to Choose a Title
When you’re looking for a title for
your story or article, consider those already published. Of course, you don’t want someone else’s title, but you
can learn a lot from the kinds of titles others chose for their books, movies and songs.
What follows is not a definitive list, just
my own observations about titles.
Many contain character names, or
names about the character:
- Illywhacker, I am Jack, The Beaufort Sisters, Mon Oncle Henri, Dog Boy, Charlotte’s Web, Harry Potter and ___, Jonathan Livingstone Seagull, Auntie Mame.
- Others include something about the setting: The Herb of Grace, O’Reilly’s Hotel, Star Wars, Stone Beach,
Where the Wild Things Are.
- Some refer to important object(s) within the story, with or without the article: The Sunbird, The Flat-Footed Flies
of Europe, The Poky Little Puppy, The Outsiders, Green Eggs and Ham, Lottery, An Unusual Life, Fried Green Tomatoes at the
Whistle Stop Café.
- Some titles are how to do something: How to Stop a Train with One Finger, How to Make Love While Conscious.
- The main event, or element, or theme of the story inspires some titles: The Empire Strikes Back, A Wrinkle in Time,
Zen and the Art of Motorcycle Maintenance, Firestarter , The Heart is a Lonely Hunter.
- Some titles use a phrase, something of, or to, or in something else: Night of Darkness, An Affair to Remember, The
Count of Monte Cristo, Visions of Excess, Alice in Wonderland.
- Some titles employ alliteration: Be Bold with Bananas, Lust for Life, Marjorie Morningstar.
- Certain genres lean towards certain types of titles. In romance, you often find titles like these: Her Loving Arms,
His Faithful Heart, Passion’s Plaything, My Gallant Hero, Delicious Torment.
- You can recognize quotes from other work in some titles: For Whom the Bell Tolls, Stranger
in Paradise, All That Glitters, Something Wicked This Way Comes.
When I’m choosing
a title for a story, I spend time thinking about my theme, my characters and plot. I re-read passages or the whole thing.
I jot down any key words or phrases. I look for a significant phrase or a line of dialogue, one that encapsulates the story’s
essence or main idea.
After that, I let
my muse out to play. I play with rhyme or word association. I might use my thesaurus to find synonyms, or brainstorm words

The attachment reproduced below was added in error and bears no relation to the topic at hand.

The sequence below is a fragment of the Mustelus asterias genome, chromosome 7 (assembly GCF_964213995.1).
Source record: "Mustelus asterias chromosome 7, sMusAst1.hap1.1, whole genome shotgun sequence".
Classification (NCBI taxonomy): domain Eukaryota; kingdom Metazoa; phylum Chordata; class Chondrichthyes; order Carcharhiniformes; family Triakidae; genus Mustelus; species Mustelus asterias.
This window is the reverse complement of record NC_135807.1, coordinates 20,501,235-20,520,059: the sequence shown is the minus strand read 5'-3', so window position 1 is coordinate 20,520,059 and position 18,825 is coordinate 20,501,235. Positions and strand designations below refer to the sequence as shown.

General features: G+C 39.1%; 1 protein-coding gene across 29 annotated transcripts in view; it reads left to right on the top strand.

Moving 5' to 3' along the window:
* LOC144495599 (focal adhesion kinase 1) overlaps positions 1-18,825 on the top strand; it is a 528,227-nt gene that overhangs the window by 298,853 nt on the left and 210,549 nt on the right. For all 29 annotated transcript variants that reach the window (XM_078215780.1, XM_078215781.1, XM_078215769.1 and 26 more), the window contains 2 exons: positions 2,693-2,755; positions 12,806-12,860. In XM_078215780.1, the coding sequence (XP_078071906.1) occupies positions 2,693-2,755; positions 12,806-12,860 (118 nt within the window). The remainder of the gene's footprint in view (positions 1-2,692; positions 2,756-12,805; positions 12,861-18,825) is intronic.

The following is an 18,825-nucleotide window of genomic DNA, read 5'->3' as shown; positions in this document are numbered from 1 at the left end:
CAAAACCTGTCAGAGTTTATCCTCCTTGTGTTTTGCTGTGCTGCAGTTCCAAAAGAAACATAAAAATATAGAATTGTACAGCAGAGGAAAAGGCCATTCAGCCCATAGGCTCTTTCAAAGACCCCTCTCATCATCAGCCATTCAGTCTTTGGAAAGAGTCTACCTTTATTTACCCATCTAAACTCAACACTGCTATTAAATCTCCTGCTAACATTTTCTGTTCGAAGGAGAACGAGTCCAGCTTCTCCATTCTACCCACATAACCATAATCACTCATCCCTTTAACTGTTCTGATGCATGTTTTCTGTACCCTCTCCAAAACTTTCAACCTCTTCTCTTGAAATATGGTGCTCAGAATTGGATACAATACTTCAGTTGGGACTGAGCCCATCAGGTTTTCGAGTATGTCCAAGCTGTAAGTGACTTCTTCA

myself. Double meanings are a jackpot! I love changing one word to come up with a new idea, too. If I’m writing about
a murder in a grain silo, I’ll morph grain>gray>grapes. I’ll remember Steinbeck and create The Grains of
I use my Dictionary of Quotations index to look up key words. Sometimes,
the quotes will spark new ideas. Recently, I looked up “dark”. I found a Coleridge quote: “The sun’s rim dips; the stars rush out: At one stride comes the dark.” This led
to: When the Dark Comes Striding, When Striding Comes the Dark, No Stars Rush Out, Star Rush, Comes the Dark, Striding.
I give myself permission
to woolly gather. I let my mind and eyes and ears roam. Once, when I needed a title for an article about a very spiritual
experience in a Butterfly House, I noticed the book, “Zen and the Art of Motorcycle Maintenance” I changed one
word so my article became: “Zen and the Art of Butterfly Maintenance”.
I discuss titles
with friends. We brainstorm ideas. Often, I’ll piggyback onto someone’s idea and come up with a slightly different
one that suits my story well. Sometimes my friends will simply give me feedback, and vote for their favourite title.
I think about my
title just before I go to sleep, to allow my subconscious mind to work on it. When I wake up, a perfect title will often be
there. Of course, you must believe in The Title Fairy before this one will work for you.
Writers need to remember
the main purpose of a title is to grab a reader’s attention and have them want to read a story or buy a book. To do
that, a title should give a signal as to the content. You wouldn’t choose “This Lonesome Heart” as a title
for your book about keep fit exercises and foods for a healthy heart, but it might make a catchy title for your love story.
So what makes a good
title, anyway? I think Dan Poynter sums it up best when he says: “It is one that sells the book.” Read as much
as you can about ways of choosing titles, about titles that hook the reader and those that don’t, play and be creative
with it. Come up with a selection and ask some friends to choose the one they would want to buy if they saw it in a bookshop
And if none of that works
for you, ask a nine-year-old.
Quote of the Month
“The longer the title,
the less important the job.” George McGovern
Have you been to these sites?
Read the Winners, 2008
Travel Writing Contest
Verb contest, deadline July
Digest has updated the site
Call for submissions, Lace and Blade 2